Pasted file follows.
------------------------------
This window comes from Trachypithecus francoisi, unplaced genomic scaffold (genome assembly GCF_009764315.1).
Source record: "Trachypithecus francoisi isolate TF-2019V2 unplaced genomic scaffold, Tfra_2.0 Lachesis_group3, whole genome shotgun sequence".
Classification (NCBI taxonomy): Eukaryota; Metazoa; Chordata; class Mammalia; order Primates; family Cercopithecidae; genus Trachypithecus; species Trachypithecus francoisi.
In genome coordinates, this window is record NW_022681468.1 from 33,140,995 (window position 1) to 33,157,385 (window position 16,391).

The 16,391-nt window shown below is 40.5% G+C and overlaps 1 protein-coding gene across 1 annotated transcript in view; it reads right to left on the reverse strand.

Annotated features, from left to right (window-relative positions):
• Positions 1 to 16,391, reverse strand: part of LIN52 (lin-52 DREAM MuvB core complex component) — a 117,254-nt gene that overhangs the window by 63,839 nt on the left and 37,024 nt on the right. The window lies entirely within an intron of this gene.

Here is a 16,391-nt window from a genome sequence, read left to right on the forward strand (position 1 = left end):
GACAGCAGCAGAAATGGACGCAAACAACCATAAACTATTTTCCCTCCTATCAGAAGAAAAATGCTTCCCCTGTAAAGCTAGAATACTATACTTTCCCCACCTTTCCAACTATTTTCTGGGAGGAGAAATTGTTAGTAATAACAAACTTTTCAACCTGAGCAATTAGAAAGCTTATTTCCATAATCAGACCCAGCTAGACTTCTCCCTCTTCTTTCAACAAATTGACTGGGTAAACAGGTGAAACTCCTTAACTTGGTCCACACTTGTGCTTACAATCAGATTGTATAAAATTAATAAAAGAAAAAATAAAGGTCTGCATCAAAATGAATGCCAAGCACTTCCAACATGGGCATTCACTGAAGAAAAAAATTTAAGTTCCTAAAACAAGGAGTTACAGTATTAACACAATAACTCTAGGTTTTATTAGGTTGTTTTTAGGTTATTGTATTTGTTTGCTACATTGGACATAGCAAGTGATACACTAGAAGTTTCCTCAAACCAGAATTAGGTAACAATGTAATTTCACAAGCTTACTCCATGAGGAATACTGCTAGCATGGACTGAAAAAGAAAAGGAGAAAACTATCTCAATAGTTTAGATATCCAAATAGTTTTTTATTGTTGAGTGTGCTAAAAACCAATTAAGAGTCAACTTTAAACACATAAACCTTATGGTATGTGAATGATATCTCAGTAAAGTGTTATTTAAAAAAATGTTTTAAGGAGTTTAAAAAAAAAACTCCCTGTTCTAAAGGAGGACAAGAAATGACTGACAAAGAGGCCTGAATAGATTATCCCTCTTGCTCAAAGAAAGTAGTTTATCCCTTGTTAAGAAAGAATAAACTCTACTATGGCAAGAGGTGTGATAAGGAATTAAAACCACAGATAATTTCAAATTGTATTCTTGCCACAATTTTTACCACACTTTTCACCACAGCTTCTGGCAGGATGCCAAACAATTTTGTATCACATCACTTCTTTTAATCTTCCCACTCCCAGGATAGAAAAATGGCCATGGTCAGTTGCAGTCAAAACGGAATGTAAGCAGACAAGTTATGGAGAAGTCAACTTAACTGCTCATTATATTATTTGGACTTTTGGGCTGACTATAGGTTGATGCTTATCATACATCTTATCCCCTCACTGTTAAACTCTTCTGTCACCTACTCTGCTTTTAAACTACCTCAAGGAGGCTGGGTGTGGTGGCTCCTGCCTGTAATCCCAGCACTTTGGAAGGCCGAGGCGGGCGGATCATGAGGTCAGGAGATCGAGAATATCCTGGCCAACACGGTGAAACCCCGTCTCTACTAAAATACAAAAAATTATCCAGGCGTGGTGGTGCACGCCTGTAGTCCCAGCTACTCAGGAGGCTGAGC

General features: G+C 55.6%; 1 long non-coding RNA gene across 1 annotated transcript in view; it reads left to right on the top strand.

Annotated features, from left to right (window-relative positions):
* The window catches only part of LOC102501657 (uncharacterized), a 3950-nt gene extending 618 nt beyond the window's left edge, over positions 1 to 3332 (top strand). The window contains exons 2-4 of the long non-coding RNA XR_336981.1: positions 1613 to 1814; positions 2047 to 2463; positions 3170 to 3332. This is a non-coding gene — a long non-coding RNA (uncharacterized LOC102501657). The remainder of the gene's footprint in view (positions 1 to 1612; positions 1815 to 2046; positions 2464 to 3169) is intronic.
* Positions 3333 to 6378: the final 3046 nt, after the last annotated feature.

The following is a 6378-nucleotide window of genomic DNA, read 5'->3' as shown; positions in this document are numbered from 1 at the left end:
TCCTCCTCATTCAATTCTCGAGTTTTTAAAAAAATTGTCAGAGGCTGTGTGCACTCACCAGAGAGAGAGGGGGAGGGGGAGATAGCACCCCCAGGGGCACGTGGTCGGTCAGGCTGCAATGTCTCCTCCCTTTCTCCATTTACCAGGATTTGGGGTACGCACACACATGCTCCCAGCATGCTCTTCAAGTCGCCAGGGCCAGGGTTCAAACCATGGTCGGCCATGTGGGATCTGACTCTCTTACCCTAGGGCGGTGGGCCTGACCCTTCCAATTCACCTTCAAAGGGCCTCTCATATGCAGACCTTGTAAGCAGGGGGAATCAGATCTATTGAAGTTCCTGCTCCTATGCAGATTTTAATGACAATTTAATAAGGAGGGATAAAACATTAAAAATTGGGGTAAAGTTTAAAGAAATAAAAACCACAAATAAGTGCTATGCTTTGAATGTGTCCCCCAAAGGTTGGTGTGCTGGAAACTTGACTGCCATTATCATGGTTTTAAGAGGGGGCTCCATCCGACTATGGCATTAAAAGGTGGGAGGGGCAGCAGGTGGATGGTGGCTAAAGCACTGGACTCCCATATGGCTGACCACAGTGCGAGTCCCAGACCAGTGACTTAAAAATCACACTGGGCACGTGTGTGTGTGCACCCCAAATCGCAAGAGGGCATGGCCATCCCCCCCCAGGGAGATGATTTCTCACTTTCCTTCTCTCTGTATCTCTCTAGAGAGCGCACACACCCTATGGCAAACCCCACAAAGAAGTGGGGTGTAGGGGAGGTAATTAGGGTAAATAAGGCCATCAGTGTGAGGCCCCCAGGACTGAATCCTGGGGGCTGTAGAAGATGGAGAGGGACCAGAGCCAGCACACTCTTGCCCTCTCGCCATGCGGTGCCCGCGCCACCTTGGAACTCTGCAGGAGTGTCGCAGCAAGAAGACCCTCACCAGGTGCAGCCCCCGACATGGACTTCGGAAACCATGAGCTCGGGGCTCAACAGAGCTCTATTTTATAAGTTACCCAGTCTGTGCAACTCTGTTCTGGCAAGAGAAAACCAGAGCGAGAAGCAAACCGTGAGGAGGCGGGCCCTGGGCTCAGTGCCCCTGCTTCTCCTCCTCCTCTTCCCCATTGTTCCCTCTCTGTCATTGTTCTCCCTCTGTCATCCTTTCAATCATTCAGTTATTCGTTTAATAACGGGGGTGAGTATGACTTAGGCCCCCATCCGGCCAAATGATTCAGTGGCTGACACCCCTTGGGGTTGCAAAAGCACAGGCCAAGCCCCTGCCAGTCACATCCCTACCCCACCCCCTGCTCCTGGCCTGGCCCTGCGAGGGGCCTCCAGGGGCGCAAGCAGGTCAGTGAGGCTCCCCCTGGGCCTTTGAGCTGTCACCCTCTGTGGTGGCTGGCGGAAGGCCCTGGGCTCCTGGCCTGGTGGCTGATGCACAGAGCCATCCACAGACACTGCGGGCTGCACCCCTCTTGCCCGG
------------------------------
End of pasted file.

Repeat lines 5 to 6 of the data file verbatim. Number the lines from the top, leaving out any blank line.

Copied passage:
The 16,391-nt window shown below is 40.5% G+C and overlaps 1 protein-coding gene across 1 annotated transcript in view; it reads right to left on the reverse strand.

Annotated features, from left to right (window-relative positions):